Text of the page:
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The Macroeconomics of the Global Technology Economy by Howard A. Rubin

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Your “Personal” Technology Economy

Let’s start with some time travel and go back to 1980. Jimmy Carter was president. (Walter Mondale was vice president.) The Dow Jones swung between 759 and 1,000. Federal spending was a mere $591 billion, with a national debt of $909 billion, and unemployment was 5.8%.

And as for the basics, the median household income was $17,710 (as compared to $46,324 in 2010), a first-class stamp was $.15 ($.44 today), the average new home cost $76,400 ($272,300 in 2010), and a gallon of gas was $1.25.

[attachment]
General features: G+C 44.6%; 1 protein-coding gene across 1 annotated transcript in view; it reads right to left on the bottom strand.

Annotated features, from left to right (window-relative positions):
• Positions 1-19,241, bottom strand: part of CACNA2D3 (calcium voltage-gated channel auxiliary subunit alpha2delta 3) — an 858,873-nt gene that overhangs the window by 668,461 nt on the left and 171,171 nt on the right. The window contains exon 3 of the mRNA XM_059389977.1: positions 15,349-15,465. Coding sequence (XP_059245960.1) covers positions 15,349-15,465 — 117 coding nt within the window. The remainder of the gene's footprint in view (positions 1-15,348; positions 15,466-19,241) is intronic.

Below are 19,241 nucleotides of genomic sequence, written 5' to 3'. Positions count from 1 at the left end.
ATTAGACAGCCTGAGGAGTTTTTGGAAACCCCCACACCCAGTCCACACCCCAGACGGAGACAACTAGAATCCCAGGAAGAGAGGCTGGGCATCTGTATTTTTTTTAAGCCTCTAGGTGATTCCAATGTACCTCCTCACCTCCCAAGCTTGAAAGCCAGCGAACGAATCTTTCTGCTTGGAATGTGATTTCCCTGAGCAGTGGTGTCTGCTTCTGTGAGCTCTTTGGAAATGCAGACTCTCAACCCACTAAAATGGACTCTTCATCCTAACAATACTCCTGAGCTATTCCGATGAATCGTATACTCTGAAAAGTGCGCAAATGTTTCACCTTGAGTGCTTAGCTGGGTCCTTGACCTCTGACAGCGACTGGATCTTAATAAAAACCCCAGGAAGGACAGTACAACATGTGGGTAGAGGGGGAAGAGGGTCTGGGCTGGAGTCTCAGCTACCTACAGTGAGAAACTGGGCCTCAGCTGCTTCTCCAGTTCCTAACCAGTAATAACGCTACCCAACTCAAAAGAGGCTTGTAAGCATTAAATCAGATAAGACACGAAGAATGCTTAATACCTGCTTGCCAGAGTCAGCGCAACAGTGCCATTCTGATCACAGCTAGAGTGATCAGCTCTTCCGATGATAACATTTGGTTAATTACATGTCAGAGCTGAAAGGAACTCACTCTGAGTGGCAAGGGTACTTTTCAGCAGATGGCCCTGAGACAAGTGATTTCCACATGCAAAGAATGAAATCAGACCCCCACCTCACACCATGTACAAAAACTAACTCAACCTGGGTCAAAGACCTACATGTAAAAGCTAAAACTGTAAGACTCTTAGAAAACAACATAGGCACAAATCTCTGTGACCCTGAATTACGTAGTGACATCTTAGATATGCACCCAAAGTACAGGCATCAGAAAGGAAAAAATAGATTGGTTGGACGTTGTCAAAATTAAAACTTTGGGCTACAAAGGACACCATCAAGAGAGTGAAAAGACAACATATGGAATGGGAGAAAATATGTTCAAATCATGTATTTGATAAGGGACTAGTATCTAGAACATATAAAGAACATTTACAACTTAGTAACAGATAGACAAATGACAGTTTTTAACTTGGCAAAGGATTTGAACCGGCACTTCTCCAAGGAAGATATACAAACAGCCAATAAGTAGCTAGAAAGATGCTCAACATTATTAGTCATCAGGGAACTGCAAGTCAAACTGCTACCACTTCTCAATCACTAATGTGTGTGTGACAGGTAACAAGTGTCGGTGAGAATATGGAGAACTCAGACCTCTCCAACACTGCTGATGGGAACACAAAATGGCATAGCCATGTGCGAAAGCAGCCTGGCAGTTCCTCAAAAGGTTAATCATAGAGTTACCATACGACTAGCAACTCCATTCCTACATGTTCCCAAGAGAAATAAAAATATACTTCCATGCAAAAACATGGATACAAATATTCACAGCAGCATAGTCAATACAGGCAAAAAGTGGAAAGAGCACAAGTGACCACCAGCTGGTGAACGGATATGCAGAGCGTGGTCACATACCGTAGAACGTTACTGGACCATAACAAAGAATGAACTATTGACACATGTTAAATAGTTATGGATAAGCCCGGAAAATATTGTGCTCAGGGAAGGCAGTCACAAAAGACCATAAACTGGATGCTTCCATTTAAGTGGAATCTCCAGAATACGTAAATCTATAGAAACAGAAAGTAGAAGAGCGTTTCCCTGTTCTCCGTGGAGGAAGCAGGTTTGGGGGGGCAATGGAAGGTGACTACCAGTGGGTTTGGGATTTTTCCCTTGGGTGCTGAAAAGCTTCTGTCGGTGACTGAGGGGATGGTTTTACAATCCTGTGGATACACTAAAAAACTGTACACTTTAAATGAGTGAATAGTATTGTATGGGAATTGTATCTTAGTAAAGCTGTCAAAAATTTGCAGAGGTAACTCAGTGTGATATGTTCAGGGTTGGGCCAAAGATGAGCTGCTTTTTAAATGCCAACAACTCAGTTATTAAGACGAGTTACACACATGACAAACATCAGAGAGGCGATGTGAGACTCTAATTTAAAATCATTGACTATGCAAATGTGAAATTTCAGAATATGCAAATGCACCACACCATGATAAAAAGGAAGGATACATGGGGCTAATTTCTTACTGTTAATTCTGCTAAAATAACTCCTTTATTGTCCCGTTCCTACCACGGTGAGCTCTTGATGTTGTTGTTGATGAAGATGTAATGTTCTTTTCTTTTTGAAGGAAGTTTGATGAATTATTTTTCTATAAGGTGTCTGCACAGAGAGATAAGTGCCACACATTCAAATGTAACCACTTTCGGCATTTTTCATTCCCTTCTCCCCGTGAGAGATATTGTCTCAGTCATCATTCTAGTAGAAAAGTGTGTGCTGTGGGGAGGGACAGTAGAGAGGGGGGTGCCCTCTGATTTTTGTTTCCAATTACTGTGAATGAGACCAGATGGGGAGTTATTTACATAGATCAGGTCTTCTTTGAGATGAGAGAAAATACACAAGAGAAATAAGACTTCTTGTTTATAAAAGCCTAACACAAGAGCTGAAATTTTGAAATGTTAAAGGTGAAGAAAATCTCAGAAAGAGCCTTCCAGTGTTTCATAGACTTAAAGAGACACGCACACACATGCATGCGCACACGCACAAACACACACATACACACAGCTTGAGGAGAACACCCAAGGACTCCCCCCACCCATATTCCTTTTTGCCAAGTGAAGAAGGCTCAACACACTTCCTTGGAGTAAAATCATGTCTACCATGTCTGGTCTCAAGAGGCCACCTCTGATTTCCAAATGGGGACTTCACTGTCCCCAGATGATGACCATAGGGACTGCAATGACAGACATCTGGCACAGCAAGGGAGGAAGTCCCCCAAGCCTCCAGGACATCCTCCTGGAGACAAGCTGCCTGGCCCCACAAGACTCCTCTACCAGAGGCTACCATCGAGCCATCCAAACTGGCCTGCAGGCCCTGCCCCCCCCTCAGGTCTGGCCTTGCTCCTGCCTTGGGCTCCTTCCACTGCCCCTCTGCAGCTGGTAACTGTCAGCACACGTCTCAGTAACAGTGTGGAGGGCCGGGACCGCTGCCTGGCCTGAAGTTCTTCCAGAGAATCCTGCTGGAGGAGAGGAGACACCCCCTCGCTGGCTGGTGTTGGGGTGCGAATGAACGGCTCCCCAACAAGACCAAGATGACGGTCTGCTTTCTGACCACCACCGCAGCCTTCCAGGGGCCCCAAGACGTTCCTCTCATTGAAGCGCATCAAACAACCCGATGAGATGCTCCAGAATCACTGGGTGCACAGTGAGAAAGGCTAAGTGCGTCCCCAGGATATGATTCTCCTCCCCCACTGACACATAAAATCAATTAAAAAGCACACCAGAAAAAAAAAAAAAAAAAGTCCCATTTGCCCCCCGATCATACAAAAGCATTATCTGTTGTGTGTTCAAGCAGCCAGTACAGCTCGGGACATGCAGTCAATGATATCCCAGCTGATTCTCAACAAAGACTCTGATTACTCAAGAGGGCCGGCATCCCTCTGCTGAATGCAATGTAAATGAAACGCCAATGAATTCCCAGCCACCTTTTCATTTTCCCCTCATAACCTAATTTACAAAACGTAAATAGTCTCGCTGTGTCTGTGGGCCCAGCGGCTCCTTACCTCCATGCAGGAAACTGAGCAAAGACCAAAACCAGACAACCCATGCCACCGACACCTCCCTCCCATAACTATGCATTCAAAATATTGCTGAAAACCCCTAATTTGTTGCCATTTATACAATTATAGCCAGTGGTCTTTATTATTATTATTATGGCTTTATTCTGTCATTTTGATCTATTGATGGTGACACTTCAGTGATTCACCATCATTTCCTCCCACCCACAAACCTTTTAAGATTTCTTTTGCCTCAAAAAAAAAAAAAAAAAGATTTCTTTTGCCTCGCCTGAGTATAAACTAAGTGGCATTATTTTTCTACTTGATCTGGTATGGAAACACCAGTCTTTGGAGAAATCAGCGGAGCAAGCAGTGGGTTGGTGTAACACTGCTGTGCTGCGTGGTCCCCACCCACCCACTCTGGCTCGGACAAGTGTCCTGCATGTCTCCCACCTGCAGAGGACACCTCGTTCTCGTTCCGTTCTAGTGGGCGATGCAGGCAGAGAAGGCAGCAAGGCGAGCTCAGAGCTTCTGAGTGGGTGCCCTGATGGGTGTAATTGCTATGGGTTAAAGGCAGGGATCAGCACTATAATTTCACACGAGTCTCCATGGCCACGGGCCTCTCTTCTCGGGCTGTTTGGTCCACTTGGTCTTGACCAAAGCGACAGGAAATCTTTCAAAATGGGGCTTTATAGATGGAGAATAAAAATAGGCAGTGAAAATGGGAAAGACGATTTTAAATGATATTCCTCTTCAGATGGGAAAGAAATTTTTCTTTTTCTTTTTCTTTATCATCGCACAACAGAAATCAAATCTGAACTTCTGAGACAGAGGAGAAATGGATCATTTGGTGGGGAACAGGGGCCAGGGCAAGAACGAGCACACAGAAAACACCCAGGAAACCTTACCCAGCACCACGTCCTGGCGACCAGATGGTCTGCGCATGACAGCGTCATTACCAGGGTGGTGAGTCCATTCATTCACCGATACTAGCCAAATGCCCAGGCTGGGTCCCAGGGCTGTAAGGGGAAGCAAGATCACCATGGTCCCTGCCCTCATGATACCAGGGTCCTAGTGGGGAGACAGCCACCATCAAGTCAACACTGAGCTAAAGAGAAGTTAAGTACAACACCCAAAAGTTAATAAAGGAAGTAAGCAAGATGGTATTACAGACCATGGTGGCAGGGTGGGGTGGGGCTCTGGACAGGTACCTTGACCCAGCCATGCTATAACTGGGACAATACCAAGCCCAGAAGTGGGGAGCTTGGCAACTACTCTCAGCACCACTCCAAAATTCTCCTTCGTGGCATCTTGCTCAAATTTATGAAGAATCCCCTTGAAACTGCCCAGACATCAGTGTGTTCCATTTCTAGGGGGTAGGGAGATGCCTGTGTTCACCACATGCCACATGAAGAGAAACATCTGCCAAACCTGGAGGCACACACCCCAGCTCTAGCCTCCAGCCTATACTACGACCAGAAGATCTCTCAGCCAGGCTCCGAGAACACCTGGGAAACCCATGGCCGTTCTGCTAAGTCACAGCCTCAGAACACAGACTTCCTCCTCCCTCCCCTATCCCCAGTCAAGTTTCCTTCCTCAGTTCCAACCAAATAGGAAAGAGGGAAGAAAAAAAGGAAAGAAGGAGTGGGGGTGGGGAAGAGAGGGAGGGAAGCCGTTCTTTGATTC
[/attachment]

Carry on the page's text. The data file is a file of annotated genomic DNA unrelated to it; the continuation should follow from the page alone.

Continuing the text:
As for the personal technology economy—the technology a person used in their daily, non-work life—that cost about $132 per year. It covered the cost of telephone and the “market data feed” (printed newspapers). That totals ...

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